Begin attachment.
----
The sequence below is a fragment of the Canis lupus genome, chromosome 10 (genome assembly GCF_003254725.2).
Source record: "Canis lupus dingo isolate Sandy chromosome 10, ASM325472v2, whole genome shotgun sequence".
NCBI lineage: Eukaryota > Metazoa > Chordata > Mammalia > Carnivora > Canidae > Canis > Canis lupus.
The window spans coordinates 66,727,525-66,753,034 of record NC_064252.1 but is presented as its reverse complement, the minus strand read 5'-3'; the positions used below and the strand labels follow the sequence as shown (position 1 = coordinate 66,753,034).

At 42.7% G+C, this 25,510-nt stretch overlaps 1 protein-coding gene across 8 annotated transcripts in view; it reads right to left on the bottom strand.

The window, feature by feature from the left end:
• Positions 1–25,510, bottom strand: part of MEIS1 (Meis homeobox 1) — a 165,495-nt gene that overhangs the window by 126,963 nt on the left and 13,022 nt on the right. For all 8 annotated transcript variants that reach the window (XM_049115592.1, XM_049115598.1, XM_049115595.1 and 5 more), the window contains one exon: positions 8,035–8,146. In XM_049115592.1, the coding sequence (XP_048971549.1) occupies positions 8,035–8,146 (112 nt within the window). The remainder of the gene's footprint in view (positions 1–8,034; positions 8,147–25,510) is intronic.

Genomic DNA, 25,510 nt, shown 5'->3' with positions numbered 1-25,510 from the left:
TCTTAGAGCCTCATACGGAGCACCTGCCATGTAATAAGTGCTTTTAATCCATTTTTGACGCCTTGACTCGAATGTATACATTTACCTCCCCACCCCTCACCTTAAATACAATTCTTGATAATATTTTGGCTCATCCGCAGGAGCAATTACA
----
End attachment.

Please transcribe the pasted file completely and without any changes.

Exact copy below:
The sequence below is a fragment of the Canis lupus genome, chromosome 10 (genome assembly GCF_003254725.2).
Source record: "Canis lupus dingo isolate Sandy chromosome 10, ASM325472v2, whole genome shotgun sequence".
NCBI lineage: Eukaryota > Metazoa > Chordata > Mammalia > Carnivora > Canidae > Canis > Canis lupus.
The window spans coordinates 66,727,525-66,753,034 of record NC_064252.1 but is presented as its reverse complement, the minus strand read 5'-3'; the positions used below and the strand labels follow the sequence as shown (position 1 = coordinate 66,753,034).

At 42.7% G+C, this 25,510-nt stretch overlaps 1 protein-coding gene across 8 annotated transcripts in view; it reads right to left on the bottom strand.

The window, feature by feature from the left end:
• Positions 1–25,510, bottom strand: part of MEIS1 (Meis homeobox 1) — a 165,495-nt gene that overhangs the window by 126,963 nt on the left and 13,022 nt on the right. For all 8 annotated transcript variants that reach the window (XM_049115592.1, XM_049115598.1, XM_049115595.1 and 5 more), the window contains one exon: positions 8,035–8,146. In XM_049115592.1, the coding sequence (XP_048971549.1) occupies positions 8,035–8,146 (112 nt within the window). The remainder of the gene's footprint in view (positions 1–8,034; positions 8,147–25,510) is intronic.

Genomic DNA, 25,510 nt, shown 5'->3' with positions numbered 1-25,510 from the left:
TCTTAGAGCCTCATACGGAGCACCTGCCATGTAATAAGTGCTTTTAATCCATTTTTGACGCCTTGACTCGAATGTATACATTTACCTCCCCACCCCTCACCTTAAATACAATTCTTGATAATATTTTGGCTCATCCGCAGGAGCAATTACA